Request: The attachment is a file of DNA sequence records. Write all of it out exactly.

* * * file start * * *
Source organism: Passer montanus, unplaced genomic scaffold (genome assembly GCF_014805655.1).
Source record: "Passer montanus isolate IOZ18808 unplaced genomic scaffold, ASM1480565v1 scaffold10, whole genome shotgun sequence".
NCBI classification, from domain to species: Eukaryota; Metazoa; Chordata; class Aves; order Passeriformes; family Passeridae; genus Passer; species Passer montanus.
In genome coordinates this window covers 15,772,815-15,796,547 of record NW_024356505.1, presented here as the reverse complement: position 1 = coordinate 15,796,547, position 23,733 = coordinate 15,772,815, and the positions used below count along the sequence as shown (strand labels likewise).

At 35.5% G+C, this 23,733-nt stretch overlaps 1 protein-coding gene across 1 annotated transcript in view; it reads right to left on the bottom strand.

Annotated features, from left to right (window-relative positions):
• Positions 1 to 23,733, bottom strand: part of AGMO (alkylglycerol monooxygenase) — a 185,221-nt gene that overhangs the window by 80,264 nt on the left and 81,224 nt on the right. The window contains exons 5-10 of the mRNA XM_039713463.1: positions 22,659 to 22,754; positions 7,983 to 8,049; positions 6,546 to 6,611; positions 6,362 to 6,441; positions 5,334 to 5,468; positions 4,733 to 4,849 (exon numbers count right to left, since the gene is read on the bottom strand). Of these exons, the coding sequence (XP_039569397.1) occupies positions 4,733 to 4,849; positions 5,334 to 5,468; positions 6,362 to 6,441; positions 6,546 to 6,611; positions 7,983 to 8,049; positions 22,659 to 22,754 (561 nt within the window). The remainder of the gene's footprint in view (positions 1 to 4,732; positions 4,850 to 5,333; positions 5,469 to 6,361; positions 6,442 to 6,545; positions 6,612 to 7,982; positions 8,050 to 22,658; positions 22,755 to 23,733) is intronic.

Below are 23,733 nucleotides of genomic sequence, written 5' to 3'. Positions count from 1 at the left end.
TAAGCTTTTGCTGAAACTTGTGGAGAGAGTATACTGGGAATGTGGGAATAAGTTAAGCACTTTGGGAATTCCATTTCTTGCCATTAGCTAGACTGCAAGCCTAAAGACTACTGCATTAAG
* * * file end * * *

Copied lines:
Source organism: Passer montanus, unplaced genomic scaffold (genome assembly GCF_014805655.1).
Source record: "Passer montanus isolate IOZ18808 unplaced genomic scaffold, ASM1480565v1 scaffold10, whole genome shotgun sequence".
NCBI classification, from domain to species: Eukaryota; Metazoa; Chordata; class Aves; order Passeriformes; family Passeridae; genus Passer; species Passer montanus.
In genome coordinates this window covers 15,772,815-15,796,547 of record NW_024356505.1, presented here as the reverse complement: position 1 = coordinate 15,796,547, position 23,733 = coordinate 15,772,815, and the positions used below count along the sequence as shown (strand labels likewise).

At 35.5% G+C, this 23,733-nt stretch overlaps 1 protein-coding gene across 1 annotated transcript in view; it reads right to left on the bottom strand.

Annotated features, from left to right (window-relative positions):
• Positions 1 to 23,733, bottom strand: part of AGMO (alkylglycerol monooxygenase) — a 185,221-nt gene that overhangs the window by 80,264 nt on the left and 81,224 nt on the right. The window contains exons 5-10 of the mRNA XM_039713463.1: positions 22,659 to 22,754; positions 7,983 to 8,049; positions 6,546 to 6,611; positions 6,362 to 6,441; positions 5,334 to 5,468; positions 4,733 to 4,849 (exon numbers count right to left, since the gene is read on the bottom strand). Of these exons, the coding sequence (XP_039569397.1) occupies positions 4,733 to 4,849; positions 5,334 to 5,468; positions 6,362 to 6,441; positions 6,546 to 6,611; positions 7,983 to 8,049; positions 22,659 to 22,754 (561 nt within the window). The remainder of the gene's footprint in view (positions 1 to 4,732; positions 4,850 to 5,333; positions 5,469 to 6,361; positions 6,442 to 6,545; positions 6,612 to 7,982; positions 8,050 to 22,658; positions 22,755 to 23,733) is intronic.

Below are 23,733 nucleotides of genomic sequence, written 5' to 3'. Positions count from 1 at the left end.
TAAGCTTTTGCTGAAACTTGTGGAGAGAGTATACTGGGAATGTGGGAATAAGTTAAGCACTTTGGGAATTCCATTTCTTGCCATTAGCTAGACTGCAAGCCTAAAGACTACTGCATTAAG